Lung volume reduction surgery (LVRS) removes areas of severe disease from both of your lungs. Open LVRS involves cutting through the chest to do the surgery.
Reasons for Procedure
LVRS is used to treat severe lung damage due to COPD. This damaged lung tissue is not able to do its job. LVRS removes this damaged tissue. The remaining lungs will have more room to expand. This will increase the amount of air the lungs can move and ease breathing.
Potential problems are rare, but all procedures have some risk. Your doctor will review possible problems, like:
- Air leaking from lung tissue
- Pneumonia or infection
- Excess bleeding
- Adverse reaction to anesthesia
- Blood clots
- Heart attack
Some factors will increase your risk of problems. Talk to your doctor about these factors, such as:
- Chronic diseases, such as diabetes or obesity
What to Expect
Prior to Procedure
Your doctor will review previous tests. This may include images of your lungs, heart and blood tests. Before surgery:
- Stop smoking. Talk to your doctor about how you can quit.
- Arrange for a ride home.
- Arrange for help at home while you recover.
- Do not eat or drink anything after midnight the night before surgery.
Certain medicines may cause problems during the procedure or recovery. These medicines may need to be stopped up to one week before the procedure. Talk to your doctor before the procedure about all medicines you are taking. This includes over the counter medicine and supplements.
General anesthesia will be used. It will put you to sleep.
Description of Procedure
An incision will be made in the middle or side of your chest. The bone in the middle of your chest may be cut open to access your lungs. Small wedges of one or both lungs will be removed and closed off. Chest tubes will be left in place. It will allow trapped air to pass out of your chest and allow lungs to stay inflated.
Tubes will be place near the area. It will allow trapped air to pass out of your chest. This will help the lungs stay inflated. The bone in the chest will be closed with wire. The incision will be closed with sutures.
How Long Will It Take?
It will take up to 4 hours.
How Much Will It Hurt?
Anesthesia will prevent pain during the procedure. The chest can be very painful after this type of surgery. Discomfort can last for a few weeks. Medicine will help to manage pain. You will also be shown steps like hugging a pillow to your chest.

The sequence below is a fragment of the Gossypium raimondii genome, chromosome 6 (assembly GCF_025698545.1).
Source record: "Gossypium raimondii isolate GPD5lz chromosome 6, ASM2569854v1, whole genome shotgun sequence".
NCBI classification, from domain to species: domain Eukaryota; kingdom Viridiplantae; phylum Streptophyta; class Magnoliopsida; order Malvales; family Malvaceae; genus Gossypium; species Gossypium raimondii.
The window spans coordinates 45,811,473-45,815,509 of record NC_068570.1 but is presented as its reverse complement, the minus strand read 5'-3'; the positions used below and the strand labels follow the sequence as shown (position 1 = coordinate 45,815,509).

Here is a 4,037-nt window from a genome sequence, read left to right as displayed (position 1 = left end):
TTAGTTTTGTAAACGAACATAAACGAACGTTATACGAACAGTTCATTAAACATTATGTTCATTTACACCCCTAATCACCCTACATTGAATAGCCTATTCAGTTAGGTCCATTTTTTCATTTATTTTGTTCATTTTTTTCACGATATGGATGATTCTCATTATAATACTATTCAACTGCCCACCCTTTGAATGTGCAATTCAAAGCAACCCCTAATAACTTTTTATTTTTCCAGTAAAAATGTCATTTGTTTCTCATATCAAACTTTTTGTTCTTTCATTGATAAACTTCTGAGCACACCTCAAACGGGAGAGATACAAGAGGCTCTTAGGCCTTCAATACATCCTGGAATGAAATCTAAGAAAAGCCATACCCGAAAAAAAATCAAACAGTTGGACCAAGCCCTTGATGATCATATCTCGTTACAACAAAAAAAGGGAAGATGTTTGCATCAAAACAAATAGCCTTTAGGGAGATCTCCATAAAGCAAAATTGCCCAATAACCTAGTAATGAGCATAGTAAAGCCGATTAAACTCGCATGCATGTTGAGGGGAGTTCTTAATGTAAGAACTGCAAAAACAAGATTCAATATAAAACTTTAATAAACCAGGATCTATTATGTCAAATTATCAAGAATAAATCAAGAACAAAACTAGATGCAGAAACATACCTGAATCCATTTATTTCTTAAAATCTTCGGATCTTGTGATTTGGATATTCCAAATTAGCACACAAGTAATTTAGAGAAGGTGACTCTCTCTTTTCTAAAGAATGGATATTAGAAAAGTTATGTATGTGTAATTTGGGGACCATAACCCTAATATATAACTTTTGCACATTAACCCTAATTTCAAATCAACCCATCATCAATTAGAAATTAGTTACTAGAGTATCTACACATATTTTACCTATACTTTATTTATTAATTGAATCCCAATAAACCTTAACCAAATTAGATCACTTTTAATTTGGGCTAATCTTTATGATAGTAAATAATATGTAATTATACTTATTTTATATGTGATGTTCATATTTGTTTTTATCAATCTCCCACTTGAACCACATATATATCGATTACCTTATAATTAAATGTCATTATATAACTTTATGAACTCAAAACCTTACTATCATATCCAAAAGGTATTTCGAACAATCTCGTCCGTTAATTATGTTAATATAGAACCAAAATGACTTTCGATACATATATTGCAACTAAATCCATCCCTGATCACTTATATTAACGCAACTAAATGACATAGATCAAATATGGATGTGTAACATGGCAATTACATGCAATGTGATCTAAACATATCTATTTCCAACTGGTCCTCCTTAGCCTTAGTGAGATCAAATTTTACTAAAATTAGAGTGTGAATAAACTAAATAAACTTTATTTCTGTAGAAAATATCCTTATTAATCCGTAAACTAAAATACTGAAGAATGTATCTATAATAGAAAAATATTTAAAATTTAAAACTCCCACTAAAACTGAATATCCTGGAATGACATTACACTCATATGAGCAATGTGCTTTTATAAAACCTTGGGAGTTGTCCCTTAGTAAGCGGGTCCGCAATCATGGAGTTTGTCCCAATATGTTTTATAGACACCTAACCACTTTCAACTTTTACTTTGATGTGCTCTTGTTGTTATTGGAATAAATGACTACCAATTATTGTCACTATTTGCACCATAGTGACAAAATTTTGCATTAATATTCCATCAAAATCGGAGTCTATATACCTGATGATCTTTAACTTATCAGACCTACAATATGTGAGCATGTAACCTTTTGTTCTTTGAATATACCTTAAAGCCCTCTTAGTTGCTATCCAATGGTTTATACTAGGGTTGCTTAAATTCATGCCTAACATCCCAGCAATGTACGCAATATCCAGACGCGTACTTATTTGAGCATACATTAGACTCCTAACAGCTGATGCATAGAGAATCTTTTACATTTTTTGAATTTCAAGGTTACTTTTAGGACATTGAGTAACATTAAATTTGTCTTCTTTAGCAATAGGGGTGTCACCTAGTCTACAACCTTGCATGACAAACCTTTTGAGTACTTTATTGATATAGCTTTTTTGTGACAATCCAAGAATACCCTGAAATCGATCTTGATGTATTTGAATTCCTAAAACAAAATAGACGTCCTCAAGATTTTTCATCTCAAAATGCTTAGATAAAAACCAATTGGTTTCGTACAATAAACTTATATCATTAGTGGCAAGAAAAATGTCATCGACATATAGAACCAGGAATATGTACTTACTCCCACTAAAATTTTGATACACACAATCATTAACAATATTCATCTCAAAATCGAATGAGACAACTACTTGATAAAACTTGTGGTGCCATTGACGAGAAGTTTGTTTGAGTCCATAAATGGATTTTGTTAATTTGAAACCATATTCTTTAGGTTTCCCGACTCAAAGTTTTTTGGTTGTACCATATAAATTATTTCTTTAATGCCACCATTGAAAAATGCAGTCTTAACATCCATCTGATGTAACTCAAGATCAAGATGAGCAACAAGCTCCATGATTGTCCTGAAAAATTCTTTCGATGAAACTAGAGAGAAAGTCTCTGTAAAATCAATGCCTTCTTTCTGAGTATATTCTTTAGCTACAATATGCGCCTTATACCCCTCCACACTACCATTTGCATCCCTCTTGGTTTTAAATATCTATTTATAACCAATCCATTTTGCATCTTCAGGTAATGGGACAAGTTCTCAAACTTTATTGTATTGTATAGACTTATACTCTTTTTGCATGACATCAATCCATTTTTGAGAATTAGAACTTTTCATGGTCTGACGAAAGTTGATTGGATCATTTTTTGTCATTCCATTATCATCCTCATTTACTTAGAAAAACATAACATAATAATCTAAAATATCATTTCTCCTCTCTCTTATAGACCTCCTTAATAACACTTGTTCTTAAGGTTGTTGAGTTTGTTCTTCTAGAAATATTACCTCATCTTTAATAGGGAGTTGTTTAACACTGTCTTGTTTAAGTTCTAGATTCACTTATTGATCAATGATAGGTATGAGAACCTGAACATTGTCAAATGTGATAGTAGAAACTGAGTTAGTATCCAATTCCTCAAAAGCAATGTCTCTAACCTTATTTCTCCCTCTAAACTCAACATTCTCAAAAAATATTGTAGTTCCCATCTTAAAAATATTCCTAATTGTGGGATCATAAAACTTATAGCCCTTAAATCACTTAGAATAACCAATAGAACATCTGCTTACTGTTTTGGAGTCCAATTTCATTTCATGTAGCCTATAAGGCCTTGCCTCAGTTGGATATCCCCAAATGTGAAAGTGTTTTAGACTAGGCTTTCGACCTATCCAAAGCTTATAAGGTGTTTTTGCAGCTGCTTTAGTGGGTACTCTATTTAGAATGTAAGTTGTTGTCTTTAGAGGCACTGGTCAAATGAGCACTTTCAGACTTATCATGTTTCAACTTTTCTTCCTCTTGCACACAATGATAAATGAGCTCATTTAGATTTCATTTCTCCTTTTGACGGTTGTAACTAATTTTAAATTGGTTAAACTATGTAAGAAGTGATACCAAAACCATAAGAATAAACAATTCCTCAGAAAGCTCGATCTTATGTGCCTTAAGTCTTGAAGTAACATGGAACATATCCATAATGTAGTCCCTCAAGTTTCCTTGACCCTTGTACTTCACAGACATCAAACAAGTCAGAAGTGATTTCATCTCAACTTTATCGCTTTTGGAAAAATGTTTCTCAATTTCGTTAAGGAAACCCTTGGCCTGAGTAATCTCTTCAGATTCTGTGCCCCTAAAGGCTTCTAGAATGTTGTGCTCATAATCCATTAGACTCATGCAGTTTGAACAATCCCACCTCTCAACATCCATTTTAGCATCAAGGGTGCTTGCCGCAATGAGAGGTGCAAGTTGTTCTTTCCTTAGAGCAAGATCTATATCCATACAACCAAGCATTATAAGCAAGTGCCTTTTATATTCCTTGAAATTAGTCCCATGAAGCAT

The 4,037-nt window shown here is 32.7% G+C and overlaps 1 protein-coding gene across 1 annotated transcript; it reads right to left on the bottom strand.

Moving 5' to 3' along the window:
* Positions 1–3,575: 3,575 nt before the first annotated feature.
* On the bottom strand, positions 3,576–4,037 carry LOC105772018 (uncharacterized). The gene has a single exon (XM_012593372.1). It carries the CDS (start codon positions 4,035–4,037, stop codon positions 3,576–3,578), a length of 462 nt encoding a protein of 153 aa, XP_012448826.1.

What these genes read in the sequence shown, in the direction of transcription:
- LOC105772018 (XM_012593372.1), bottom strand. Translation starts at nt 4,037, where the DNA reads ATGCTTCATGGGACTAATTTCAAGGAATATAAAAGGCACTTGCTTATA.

At the Care Center
You will be in the hospital for 5 to 10 days. Your breathing and lungs will be watched closely. Chest tubes may be removed.
A pulmonary rehab program is an important part of recovery. You will be taught exercises to help improve breathing.
If you think you have an emergency, call for emergency medical services right away.
Call Your Doctor
Contact your doctor if your recovery is not progressing as expected or you develop complications, such as:
- Difficulty breathing or cough
- New pain in the chest or persistent and severe pain in the area of surgery
- Stitches or staples that come apart
- Excessive bleeding at the site of the incision
- Coughing up mucus that is yellow, green, or bloody
- Signs of infection, including fever and chills
- Redness, swelling, increasing pain, excessive bleeding, or discharge at the incision site
- Severe nausea or vomiting
If you think you have an emergency, call for medical help right away.
American Thoracic Society http://patients.thoracic.org
The Society of Thoracic Surgeons http://www.sts.org
Canadian Society for Vascular Surgery http://canadianvascular.ca
The Lung Association http://www.lung.ca
COPD. EBSCO DynaMed website. Available at: https://www.dynamed.com/topics/dmp~AN~T115557/COPD. Updated March 20, 2019. Accessed May 6, 2019.
Emphysema: lung volume reduction surgery. EBSCO Nursing Reference Center website. Available at: https://www.ebscohost.com/nursing/products/nursing-reference-center. Updated October 19, 2018. Accessed May 6, 2019.
Global Initiative for Chronic Obstructive Lung Disease (GOLD). Global strategy for the diagnosis, management, and prevention of COPD. GOLD 2019
Lung volume reduction surgery. American Lung Association website. Available at: https://www.lung.org/lung-health-and-diseases/lung-procedures-and-tests/lung-volume-reduction-surgery.html. Updated March 13, 2018. Accessed May 6, 2019.
Lung volume reduction surgery (LVRS): procedure details. Cleveland Clinic website. Available at: https://my.clevelandclinic.org/health/treatments/13794-lung-volume-reduction-surgery-lvrs/procedure-details. Updated November 15, 2016. Accessed May 6, 2019.